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Thread: Bugatti Type 53 1932

  1. #1
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    Bugatti Type 53 1932

    Bugatti T53 AWD
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    I'm going to eat breakfast. And then I'm going to change the world.

  2. #2
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    whts with all the buggati??

  3. #3
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    thanks a million matt, that's what i was looking for
    12 cylinders or walk!

  4. #4
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    Quote Originally Posted by ZemoButts
    whts with all the buggati??
    What's with the useless comment ?

  5. #5
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    The Bugatti Type 53 was a four wheel drive racing car built by Bugatti in 1932. The Type 53 was one of the first racing cars to attempt to drive all four wheels, though Ettore Bugatti himself had designed multi-engine all wheel drive vehicles early in his career.

    The Type 53 used the (4,972 cubic centimetres (303.4 cu in)) engine from the Type 50 road car fitted to the chassis of the Type 51. It was originally conceived by Giulio Cappa, who created a front wheel drive Grand Prix car in 1926. Cappa's associate, Antonio Pichetto, handled the development of the car while working at Bugatti, starting in 1930. The engine output was approximately 300 horsepower (220 kW). As a result of the elaborate front drivetrain, the Type 53 used the only independent front suspension system ever approved for use by Ettore Bugatti.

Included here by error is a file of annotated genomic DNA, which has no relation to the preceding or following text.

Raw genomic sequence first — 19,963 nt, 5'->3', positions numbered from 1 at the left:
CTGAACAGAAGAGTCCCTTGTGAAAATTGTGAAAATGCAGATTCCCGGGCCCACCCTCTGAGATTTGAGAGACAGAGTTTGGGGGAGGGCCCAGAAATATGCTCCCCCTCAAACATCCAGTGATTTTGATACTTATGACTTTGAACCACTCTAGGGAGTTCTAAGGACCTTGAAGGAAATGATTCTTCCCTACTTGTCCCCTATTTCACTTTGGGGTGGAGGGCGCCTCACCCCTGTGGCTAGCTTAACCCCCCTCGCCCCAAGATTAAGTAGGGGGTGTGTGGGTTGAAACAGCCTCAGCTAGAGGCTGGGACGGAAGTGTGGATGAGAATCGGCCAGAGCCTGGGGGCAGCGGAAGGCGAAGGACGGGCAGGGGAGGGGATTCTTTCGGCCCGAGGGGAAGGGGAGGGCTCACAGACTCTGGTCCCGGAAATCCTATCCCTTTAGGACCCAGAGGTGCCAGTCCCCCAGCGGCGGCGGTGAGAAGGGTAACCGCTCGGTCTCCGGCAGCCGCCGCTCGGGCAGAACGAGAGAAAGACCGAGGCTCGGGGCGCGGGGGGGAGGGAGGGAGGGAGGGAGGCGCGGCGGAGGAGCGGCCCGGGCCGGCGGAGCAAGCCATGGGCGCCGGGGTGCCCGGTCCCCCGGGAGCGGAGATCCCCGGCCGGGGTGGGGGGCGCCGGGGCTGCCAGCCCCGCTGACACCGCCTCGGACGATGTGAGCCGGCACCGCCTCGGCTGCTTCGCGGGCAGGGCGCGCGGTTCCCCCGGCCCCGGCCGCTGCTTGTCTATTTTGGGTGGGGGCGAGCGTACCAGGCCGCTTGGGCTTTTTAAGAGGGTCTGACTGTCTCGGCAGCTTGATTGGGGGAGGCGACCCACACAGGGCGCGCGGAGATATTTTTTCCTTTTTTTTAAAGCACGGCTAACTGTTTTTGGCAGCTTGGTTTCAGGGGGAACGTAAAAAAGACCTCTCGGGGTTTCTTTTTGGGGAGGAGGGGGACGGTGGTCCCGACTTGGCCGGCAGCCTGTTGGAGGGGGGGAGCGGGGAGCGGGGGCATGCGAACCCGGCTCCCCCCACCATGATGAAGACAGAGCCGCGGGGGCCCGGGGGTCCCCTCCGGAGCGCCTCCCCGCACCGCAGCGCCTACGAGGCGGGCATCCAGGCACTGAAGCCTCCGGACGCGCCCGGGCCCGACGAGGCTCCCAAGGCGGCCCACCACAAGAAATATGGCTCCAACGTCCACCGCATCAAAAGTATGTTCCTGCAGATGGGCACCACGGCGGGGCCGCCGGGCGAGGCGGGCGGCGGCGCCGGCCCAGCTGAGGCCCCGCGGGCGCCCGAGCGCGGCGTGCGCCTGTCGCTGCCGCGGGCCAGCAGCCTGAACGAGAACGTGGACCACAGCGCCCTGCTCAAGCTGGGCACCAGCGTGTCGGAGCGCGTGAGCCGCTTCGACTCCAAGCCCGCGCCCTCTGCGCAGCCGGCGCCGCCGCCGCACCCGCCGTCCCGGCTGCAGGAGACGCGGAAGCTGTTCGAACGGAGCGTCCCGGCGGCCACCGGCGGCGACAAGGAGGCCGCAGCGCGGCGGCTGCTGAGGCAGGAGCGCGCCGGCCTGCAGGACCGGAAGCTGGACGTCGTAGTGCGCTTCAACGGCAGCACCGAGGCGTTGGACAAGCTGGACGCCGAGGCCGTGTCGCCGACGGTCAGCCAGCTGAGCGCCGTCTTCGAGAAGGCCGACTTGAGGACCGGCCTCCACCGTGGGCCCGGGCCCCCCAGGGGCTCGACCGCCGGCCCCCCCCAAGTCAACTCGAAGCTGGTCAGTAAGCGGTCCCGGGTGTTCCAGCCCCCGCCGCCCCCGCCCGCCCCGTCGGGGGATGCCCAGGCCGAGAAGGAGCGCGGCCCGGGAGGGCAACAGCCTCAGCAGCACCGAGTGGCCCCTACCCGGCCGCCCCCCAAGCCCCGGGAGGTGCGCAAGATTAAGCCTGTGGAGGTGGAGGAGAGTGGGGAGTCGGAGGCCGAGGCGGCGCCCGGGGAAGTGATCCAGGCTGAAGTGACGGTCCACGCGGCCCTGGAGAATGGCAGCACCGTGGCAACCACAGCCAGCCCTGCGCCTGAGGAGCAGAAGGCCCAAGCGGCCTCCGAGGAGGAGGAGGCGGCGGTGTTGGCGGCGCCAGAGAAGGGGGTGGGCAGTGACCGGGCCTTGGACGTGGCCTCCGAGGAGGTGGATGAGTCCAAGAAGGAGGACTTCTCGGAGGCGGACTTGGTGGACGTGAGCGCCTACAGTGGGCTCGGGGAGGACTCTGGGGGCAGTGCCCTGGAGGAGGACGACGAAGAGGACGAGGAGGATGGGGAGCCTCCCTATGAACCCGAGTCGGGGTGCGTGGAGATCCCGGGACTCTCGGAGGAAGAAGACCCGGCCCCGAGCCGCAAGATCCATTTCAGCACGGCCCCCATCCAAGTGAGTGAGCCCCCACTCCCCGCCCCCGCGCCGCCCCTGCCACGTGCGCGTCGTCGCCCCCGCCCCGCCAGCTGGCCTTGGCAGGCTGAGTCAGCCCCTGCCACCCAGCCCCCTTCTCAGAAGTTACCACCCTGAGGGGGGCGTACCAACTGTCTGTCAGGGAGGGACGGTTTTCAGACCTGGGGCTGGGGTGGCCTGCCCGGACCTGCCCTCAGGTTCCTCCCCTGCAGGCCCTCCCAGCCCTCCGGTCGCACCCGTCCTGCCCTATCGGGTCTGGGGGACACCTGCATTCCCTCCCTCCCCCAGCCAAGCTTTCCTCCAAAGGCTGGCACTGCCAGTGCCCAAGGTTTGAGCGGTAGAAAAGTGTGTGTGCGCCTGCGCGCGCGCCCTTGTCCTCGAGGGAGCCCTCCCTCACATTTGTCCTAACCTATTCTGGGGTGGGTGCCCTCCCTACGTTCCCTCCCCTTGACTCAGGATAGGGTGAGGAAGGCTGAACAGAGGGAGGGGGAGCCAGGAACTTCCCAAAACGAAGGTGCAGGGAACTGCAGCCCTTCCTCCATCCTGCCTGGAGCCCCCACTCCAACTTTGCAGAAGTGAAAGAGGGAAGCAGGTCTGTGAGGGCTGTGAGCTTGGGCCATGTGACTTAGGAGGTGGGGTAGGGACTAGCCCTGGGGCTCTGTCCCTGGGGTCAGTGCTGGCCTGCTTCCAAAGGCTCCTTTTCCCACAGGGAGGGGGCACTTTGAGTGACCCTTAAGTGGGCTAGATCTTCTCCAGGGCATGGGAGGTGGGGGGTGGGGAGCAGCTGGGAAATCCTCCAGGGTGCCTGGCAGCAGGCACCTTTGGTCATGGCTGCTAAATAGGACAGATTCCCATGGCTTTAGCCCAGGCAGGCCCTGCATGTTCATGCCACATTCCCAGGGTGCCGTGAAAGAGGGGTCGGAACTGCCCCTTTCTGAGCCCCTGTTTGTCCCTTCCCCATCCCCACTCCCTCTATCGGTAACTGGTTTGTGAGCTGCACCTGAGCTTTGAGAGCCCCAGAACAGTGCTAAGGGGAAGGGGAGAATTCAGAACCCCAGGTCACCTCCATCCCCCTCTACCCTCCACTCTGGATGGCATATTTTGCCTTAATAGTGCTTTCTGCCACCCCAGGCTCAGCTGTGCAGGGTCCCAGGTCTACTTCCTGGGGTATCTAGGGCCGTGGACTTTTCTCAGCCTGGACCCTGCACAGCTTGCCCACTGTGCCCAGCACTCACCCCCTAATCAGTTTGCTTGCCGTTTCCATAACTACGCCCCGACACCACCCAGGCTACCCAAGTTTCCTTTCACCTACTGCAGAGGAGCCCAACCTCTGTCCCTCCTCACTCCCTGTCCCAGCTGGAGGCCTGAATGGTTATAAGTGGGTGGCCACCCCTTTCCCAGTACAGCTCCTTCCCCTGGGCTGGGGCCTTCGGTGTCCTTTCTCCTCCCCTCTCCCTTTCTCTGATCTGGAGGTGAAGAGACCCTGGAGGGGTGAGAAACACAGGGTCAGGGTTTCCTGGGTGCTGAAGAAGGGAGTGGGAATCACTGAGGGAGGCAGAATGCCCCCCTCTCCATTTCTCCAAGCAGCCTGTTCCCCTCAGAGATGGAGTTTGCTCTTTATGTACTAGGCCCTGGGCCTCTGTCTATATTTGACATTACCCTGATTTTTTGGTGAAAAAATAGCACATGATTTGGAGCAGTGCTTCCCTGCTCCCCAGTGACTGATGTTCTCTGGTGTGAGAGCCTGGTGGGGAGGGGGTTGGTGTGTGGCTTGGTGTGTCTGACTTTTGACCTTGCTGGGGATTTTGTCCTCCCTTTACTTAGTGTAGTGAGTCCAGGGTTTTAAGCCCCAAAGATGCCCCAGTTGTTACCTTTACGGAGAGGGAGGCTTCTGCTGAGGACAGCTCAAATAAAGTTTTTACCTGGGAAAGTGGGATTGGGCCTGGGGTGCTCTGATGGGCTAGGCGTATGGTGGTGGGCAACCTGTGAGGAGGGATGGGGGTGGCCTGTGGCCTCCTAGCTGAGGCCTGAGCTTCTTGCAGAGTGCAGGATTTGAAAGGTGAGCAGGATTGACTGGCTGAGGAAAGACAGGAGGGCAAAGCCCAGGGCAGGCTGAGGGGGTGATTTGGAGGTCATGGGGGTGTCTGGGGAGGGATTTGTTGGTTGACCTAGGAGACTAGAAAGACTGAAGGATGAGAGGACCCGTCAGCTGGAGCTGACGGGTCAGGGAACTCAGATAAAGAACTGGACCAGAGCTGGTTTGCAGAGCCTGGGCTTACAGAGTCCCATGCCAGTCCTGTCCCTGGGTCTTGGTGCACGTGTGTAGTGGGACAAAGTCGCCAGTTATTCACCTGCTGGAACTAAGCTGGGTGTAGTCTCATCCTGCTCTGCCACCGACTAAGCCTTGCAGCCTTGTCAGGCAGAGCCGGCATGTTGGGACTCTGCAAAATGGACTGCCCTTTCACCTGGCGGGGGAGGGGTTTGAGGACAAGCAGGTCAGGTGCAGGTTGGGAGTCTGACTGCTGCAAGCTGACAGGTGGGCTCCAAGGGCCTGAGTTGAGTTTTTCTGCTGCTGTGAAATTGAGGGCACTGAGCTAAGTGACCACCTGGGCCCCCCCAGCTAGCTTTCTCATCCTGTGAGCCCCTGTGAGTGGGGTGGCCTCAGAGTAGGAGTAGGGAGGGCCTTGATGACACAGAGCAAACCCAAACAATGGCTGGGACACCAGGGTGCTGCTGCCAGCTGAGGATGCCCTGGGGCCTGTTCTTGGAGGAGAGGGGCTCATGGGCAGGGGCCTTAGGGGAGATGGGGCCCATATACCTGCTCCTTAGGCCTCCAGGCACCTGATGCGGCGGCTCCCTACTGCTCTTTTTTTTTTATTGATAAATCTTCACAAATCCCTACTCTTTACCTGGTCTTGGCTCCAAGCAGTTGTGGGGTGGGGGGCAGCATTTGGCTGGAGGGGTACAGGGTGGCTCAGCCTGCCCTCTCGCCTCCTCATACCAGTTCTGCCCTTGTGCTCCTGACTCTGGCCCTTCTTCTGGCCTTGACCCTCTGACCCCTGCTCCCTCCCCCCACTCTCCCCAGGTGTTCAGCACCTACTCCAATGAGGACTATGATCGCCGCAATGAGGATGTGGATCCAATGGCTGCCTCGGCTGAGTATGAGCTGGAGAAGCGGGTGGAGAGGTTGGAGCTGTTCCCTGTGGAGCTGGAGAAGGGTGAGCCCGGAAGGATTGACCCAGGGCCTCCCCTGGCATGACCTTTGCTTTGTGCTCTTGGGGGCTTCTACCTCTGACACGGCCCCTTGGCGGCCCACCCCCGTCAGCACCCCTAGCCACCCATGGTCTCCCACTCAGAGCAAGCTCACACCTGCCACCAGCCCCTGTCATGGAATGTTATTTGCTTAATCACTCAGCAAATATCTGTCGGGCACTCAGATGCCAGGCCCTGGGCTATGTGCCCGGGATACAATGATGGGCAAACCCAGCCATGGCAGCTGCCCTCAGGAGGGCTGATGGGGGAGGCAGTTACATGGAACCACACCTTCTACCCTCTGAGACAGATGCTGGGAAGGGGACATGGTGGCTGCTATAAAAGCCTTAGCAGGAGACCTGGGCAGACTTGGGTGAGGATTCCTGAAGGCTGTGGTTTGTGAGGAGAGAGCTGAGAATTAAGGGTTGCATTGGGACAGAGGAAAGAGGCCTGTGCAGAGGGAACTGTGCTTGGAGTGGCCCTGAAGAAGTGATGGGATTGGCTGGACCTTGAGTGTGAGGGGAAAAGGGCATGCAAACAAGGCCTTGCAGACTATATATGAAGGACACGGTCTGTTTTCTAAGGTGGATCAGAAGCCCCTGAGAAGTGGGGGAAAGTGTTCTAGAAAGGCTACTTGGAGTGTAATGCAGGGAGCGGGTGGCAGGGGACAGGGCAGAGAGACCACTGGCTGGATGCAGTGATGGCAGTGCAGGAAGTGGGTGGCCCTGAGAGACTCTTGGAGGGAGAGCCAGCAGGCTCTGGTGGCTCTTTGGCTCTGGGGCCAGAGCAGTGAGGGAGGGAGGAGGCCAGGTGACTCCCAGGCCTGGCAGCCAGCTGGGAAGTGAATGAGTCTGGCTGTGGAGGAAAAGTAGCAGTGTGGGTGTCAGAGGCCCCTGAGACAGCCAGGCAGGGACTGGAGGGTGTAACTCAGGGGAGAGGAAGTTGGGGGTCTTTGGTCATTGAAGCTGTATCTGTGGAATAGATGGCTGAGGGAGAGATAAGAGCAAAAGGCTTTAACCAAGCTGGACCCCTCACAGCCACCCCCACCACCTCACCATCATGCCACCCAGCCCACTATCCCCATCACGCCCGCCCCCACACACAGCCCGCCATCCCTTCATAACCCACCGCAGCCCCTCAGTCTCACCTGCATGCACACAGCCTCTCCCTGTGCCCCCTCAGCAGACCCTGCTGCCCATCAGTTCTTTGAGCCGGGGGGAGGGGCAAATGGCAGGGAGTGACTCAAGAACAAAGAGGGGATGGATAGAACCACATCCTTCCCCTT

The Type 53 was notoriously difficult to steer. At the Type 53's debut in the 1932 Monaco Grand Prix, Albert Divo, noted for his size and strength, was chosen to drive the car, but he gave up during practice after exhausting himself. In June 1932, Jean Bugatti rolled a Type 53 at the Shelsley Walsh Speed Hill Climb. The hard steering was attributed to not having constant-velocity joints for the front halfshafts and to unequal-length halfshafts without matching torsional characteristics. Modern tests, however, have shown the car to be quite tractable at speed.

    René Dreyfus won the 1934 La Turbie hillclimb with a record average speed of 100 km/h (62 mph) in a Type 53. Robert Benoist then won the 1935 Chateau-Thierry hillclimb in a Type 53, after which the type was retired. Two or three were built.

    Source: wikipedia.org
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  6. #6
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    This is quite the oddity, it provides the Veyron with some heritage and excuses I'd rather it didn't have.
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